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New school of thought: BHU panel to teach students ‘right, wrong, ills of western culture’

Teachers, ‘non-BHU intellectuals’ to counsel students.

Written by Lalmani Verma | Lucknow | Updated: February 15, 2016 8:18:49 am
A view of Kashi Hindu University, Banaras known as BHU. *** Local Caption *** A view of Kashi Hindu University, Banaras known as BHU. Express archive photo A view of Kashi Hindu University, Banaras known as BHU. (Express archive photo)

AS PART of its ongoing year-long centennial celebrations, the Banaras Hindu University (BHU) has planned a special orientation campaign to make students aware of the “ill-effects of western culture.”

The campaign, to be held on the university’s campus, will begin next month.

For this, the university will constitute a panel of teachers, students and doctors who will “counsel boys against whom complaints of eve-teasing and misbehaviour with girl students” have been reported. During “counselling”, the members of the panel will reportedly ask students to explain “how they would feel if someone indulges in objectionable behaviour with girls in their families”.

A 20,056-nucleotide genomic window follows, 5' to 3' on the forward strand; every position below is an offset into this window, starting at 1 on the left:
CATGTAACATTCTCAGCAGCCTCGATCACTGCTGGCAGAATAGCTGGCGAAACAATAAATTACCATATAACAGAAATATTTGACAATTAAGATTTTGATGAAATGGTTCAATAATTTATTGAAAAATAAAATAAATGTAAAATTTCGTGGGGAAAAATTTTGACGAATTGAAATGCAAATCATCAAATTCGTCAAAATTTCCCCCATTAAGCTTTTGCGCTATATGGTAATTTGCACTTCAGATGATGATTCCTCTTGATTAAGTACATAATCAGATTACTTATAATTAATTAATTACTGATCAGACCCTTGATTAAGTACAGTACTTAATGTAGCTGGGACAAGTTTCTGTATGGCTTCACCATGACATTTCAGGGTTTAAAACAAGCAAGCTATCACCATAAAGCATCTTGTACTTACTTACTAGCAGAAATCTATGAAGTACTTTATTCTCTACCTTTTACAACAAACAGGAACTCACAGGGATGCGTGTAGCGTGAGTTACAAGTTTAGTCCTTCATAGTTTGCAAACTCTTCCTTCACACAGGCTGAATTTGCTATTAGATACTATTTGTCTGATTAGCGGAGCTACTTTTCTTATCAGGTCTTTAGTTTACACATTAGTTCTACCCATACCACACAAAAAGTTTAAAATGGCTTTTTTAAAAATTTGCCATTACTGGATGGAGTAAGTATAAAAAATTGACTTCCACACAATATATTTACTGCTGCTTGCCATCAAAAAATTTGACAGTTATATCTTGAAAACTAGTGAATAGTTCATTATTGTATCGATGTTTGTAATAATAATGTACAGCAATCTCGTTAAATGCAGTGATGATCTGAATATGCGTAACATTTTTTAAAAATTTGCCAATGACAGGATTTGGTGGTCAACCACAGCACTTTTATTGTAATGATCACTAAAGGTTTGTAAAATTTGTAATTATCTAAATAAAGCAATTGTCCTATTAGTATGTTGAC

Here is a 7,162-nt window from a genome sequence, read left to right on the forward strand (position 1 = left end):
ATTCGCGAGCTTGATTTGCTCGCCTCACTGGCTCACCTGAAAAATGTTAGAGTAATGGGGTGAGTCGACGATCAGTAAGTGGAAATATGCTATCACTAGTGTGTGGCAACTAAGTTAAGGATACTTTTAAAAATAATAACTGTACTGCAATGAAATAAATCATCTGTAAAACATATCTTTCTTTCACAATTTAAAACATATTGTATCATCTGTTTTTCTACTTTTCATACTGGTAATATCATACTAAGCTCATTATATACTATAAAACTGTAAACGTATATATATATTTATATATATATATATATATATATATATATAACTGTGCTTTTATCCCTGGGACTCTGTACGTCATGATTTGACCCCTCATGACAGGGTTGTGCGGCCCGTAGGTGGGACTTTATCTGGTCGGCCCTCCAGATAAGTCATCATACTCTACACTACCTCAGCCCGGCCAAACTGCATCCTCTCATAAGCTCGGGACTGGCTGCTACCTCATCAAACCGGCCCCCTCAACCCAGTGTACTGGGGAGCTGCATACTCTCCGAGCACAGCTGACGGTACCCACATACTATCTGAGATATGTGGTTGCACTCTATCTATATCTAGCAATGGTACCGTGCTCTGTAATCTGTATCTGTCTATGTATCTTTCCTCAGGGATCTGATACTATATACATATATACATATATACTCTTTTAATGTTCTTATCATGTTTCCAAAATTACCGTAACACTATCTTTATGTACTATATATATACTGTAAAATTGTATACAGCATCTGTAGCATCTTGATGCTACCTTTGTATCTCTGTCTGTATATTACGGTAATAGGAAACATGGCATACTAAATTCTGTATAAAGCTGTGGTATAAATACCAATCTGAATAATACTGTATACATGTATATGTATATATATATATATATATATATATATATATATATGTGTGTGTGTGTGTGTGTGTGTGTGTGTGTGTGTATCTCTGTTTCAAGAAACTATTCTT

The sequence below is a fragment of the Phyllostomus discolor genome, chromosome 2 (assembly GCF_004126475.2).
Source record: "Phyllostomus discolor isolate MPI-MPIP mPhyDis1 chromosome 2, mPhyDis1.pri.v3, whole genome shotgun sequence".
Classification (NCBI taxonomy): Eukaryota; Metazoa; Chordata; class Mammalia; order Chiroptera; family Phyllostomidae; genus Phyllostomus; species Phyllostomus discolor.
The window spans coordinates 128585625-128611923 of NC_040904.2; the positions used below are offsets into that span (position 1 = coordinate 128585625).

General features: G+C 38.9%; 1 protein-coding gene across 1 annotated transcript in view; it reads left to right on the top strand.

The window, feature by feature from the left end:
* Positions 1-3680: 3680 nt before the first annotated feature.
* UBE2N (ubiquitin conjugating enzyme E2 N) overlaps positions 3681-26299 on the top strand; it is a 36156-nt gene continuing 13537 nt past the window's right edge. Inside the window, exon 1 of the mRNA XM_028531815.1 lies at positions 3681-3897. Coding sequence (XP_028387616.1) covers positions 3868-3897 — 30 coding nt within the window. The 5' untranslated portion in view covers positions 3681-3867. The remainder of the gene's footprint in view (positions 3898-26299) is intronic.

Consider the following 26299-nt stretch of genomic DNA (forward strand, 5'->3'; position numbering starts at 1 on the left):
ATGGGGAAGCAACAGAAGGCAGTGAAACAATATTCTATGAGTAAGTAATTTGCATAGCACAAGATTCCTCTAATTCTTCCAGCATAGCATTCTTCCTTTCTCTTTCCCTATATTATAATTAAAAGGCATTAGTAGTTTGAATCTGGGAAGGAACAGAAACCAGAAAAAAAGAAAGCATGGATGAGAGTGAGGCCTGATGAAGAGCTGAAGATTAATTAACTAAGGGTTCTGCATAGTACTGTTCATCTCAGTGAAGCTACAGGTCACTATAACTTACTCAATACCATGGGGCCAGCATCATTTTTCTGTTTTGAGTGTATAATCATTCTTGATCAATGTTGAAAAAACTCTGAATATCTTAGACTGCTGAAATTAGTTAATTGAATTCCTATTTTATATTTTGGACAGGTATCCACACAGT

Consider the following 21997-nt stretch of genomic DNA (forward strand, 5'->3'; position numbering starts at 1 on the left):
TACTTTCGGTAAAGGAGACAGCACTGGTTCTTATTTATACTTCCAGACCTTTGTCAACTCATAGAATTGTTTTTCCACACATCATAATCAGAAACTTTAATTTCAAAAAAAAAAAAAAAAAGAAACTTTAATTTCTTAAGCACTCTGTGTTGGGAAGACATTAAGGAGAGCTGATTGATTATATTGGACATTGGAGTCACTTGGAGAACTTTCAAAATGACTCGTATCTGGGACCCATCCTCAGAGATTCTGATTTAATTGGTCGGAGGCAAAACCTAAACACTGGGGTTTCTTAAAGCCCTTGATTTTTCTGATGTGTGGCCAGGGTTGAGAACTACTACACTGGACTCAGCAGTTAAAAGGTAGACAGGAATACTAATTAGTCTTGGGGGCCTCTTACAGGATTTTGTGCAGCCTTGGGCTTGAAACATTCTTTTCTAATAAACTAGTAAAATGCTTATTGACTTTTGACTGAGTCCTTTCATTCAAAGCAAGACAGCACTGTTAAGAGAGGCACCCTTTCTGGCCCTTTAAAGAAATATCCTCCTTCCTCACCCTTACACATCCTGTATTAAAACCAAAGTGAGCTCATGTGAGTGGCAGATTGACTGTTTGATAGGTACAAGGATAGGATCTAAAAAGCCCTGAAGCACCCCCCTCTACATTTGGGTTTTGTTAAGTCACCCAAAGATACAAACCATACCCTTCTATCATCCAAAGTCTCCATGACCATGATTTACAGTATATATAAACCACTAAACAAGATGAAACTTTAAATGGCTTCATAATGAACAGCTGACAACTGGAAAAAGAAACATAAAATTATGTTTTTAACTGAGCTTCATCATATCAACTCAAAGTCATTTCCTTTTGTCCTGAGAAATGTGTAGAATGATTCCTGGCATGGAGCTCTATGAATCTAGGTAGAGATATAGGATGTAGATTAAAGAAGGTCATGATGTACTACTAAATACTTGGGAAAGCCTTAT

BHU’s Public Relation Officer Rajesh Singh said the campaign’s objective is “to make students aware of what is right and what is wrong”.

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BHU authorities are of the opinion that “only laws and rules cannot stop crime against women” and that there was “a need to also bring a positive change in the youths’ mindset”.

The campaign was recently announced by the university’s vice-chancellor, G C Tripathi, who said occasions such as Valentine’s Day, which are part of western culture, “should not be celebrated on the BHU campus”.

During the campaign, teams of professors will go to the hostels, classes and places on the campus where students gather, and impart lectures on “moral values and ethics”. Teams of professors will visit hostels, classes and other places of gathering of students on campus, and will deliver lecture on moral values and ethics.

The panel of teachers, accompanied by staff of proctorial board and “intellectuals from the society” — non-BHU staff — will dine with students in the hostels, regularly visiting them for orientation, Singh said.

Additionally, students would be urged to “remain alert” about the ill-effects of the western culture such as “live-in relationships” and “misuse of Internet”, he added.

“A skill development centre has also been established where students will be taught about Yoga, meditation and personality development.”
At present, the BHU has nearly 33,000 students enrolled in various courses.

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